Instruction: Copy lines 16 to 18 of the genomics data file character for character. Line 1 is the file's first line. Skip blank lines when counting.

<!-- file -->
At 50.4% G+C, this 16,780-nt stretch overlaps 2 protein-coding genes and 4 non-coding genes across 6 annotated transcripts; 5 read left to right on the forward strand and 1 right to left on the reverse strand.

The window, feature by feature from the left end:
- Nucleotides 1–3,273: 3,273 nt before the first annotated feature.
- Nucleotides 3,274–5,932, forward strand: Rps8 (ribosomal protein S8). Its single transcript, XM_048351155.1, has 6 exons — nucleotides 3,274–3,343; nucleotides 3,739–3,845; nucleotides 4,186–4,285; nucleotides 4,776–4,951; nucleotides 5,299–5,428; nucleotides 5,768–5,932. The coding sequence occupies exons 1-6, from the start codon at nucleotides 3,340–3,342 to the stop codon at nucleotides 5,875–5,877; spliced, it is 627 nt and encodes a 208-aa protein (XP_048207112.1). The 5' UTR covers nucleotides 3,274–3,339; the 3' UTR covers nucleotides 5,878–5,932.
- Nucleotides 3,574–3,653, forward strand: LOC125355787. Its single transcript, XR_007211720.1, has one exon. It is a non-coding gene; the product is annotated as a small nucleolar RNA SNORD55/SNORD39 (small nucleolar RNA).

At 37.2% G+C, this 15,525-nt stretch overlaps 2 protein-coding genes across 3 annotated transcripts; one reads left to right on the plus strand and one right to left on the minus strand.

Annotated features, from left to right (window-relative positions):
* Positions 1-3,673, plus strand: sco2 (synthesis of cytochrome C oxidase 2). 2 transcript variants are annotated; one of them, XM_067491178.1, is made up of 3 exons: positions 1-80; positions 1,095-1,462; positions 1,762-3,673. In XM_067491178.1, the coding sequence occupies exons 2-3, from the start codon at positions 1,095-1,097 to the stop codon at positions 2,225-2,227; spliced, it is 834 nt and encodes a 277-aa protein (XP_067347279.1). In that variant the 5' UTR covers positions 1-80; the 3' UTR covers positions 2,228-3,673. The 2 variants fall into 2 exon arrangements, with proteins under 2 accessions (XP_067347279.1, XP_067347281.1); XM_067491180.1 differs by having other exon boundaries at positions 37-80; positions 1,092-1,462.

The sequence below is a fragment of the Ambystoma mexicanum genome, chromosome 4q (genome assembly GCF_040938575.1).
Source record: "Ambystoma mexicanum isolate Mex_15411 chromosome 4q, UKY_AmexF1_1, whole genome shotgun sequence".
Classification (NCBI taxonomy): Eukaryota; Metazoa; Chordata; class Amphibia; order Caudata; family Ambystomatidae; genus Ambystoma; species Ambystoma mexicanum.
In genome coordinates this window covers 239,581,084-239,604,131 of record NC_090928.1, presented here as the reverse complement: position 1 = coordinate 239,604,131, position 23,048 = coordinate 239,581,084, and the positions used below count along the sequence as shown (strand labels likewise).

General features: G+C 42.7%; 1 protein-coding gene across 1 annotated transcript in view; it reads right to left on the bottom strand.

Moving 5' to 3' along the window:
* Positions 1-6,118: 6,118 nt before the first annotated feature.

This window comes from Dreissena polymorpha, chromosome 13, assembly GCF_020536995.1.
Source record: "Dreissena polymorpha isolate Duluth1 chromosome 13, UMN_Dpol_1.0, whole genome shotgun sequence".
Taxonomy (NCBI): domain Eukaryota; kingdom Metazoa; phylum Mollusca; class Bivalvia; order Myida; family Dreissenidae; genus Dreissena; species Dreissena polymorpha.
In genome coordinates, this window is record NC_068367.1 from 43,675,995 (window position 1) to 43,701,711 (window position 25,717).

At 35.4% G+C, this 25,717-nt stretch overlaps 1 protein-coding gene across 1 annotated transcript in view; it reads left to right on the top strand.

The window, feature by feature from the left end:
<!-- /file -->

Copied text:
This window comes from Dreissena polymorpha, chromosome 13, assembly GCF_020536995.1.
Source record: "Dreissena polymorpha isolate Duluth1 chromosome 13, UMN_Dpol_1.0, whole genome shotgun sequence".
Taxonomy (NCBI): domain Eukaryota; kingdom Metazoa; phylum Mollusca; class Bivalvia; order Myida; family Dreissenidae; genus Dreissena; species Dreissena polymorpha.